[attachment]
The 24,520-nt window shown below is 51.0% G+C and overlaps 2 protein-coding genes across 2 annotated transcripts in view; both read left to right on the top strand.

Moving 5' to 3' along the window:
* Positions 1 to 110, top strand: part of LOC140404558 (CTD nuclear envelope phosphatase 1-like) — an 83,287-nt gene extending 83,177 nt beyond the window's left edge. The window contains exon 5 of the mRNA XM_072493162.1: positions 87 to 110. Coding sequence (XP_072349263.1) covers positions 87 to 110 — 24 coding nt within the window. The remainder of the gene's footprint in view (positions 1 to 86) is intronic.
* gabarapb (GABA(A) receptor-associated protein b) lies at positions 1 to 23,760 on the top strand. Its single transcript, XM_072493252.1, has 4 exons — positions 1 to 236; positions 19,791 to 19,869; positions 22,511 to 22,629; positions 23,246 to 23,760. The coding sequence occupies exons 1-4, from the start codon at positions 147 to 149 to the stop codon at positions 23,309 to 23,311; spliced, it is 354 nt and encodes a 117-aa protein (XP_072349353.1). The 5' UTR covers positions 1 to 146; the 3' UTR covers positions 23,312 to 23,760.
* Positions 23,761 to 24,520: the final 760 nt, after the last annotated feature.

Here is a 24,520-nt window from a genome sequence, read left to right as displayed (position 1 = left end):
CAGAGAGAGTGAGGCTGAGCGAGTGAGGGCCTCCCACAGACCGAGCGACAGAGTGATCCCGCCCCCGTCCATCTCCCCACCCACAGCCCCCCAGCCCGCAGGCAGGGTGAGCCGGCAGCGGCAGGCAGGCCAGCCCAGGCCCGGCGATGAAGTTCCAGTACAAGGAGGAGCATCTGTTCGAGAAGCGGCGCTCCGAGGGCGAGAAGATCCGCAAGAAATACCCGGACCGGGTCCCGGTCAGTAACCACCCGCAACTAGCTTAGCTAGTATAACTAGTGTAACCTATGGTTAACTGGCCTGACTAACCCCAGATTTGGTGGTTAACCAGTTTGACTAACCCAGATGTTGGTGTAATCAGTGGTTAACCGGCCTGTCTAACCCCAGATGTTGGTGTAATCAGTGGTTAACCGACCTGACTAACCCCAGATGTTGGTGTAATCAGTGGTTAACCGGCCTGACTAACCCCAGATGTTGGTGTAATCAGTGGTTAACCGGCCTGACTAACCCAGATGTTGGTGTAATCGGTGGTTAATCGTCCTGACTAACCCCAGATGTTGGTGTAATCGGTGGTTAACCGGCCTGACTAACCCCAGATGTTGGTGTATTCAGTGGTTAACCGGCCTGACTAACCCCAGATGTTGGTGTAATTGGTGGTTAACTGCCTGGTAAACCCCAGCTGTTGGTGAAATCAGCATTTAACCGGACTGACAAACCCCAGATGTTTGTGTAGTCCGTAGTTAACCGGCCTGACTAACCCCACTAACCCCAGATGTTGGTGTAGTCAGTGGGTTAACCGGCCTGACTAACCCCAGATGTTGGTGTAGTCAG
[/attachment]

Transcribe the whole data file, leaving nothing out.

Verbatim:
The 24,520-nt window shown below is 51.0% G+C and overlaps 2 protein-coding genes across 2 annotated transcripts in view; both read left to right on the top strand.

Moving 5' to 3' along the window:
* Positions 1 to 110, top strand: part of LOC140404558 (CTD nuclear envelope phosphatase 1-like) — an 83,287-nt gene extending 83,177 nt beyond the window's left edge. The window contains exon 5 of the mRNA XM_072493162.1: positions 87 to 110. Coding sequence (XP_072349263.1) covers positions 87 to 110 — 24 coding nt within the window. The remainder of the gene's footprint in view (positions 1 to 86) is intronic.
* gabarapb (GABA(A) receptor-associated protein b) lies at positions 1 to 23,760 on the top strand. Its single transcript, XM_072493252.1, has 4 exons — positions 1 to 236; positions 19,791 to 19,869; positions 22,511 to 22,629; positions 23,246 to 23,760. The coding sequence occupies exons 1-4, from the start codon at positions 147 to 149 to the stop codon at positions 23,309 to 23,311; spliced, it is 354 nt and encodes a 117-aa protein (XP_072349353.1). The 5' UTR covers positions 1 to 146; the 3' UTR covers positions 23,312 to 23,760.
* Positions 23,761 to 24,520: the final 760 nt, after the last annotated feature.

Here is a 24,520-nt window from a genome sequence, read left to right as displayed (position 1 = left end):
CAGAGAGAGTGAGGCTGAGCGAGTGAGGGCCTCCCACAGACCGAGCGACAGAGTGATCCCGCCCCCGTCCATCTCCCCACCCACAGCCCCCCAGCCCGCAGGCAGGGTGAGCCGGCAGCGGCAGGCAGGCCAGCCCAGGCCCGGCGATGAAGTTCCAGTACAAGGAGGAGCATCTGTTCGAGAAGCGGCGCTCCGAGGGCGAGAAGATCCGCAAGAAATACCCGGACCGGGTCCCGGTCAGTAACCACCCGCAACTAGCTTAGCTAGTATAACTAGTGTAACCTATGGTTAACTGGCCTGACTAACCCCAGATTTGGTGGTTAACCAGTTTGACTAACCCAGATGTTGGTGTAATCAGTGGTTAACCGGCCTGTCTAACCCCAGATGTTGGTGTAATCAGTGGTTAACCGACCTGACTAACCCCAGATGTTGGTGTAATCAGTGGTTAACCGGCCTGACTAACCCCAGATGTTGGTGTAATCAGTGGTTAACCGGCCTGACTAACCCAGATGTTGGTGTAATCGGTGGTTAATCGTCCTGACTAACCCCAGATGTTGGTGTAATCGGTGGTTAACCGGCCTGACTAACCCCAGATGTTGGTGTATTCAGTGGTTAACCGGCCTGACTAACCCCAGATGTTGGTGTAATTGGTGGTTAACTGCCTGGTAAACCCCAGCTGTTGGTGAAATCAGCATTTAACCGGACTGACAAACCCCAGATGTTTGTGTAGTCCGTAGTTAACCGGCCTGACTAACCCCACTAACCCCAGATGTTGGTGTAGTCAGTGGGTTAACCGGCCTGACTAACCCCAGATGTTGGTGTAGTCAG